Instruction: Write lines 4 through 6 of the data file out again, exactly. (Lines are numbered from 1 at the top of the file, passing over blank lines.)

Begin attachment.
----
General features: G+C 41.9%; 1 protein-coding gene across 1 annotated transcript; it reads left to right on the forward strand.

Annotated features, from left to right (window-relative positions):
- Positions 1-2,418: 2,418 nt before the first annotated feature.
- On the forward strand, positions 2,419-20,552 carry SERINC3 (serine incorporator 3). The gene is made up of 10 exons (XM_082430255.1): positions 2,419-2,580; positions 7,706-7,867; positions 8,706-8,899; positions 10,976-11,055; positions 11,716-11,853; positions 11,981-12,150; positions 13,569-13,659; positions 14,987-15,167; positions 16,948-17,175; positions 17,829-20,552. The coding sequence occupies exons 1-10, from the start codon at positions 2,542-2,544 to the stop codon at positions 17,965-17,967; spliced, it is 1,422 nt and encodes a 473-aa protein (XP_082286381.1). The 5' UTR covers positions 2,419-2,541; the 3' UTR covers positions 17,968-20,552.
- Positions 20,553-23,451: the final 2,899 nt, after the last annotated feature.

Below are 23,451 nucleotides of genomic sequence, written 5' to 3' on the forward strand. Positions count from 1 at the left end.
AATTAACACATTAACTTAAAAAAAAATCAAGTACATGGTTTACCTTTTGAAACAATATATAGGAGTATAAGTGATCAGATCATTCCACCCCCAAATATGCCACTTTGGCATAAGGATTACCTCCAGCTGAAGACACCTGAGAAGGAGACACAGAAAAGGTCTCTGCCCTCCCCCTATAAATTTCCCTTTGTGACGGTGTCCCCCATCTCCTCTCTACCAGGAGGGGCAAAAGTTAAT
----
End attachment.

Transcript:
- On the forward strand, positions 2,419-20,552 carry SERINC3 (serine incorporator 3). The gene is made up of 10 exons (XM_082430255.1): positions 2,419-2,580; positions 7,706-7,867; positions 8,706-8,899; positions 10,976-11,055; positions 11,716-11,853; positions 11,981-12,150; positions 13,569-13,659; positions 14,987-15,167; positions 16,948-17,175; positions 17,829-20,552. The coding sequence occupies exons 1-10, from the start codon at positions 2,542-2,544 to the stop codon at positions 17,965-17,967; spliced, it is 1,422 nt and encodes a 473-aa protein (XP_082286381.1). The 5' UTR covers positions 2,419-2,541; the 3' UTR covers positions 17,968-20,552.
- Positions 20,553-23,451: the final 2,899 nt, after the last annotated feature.

Below are 23,451 nucleotides of genomic sequence, written 5' to 3' on the forward strand. Positions count from 1 at the left end.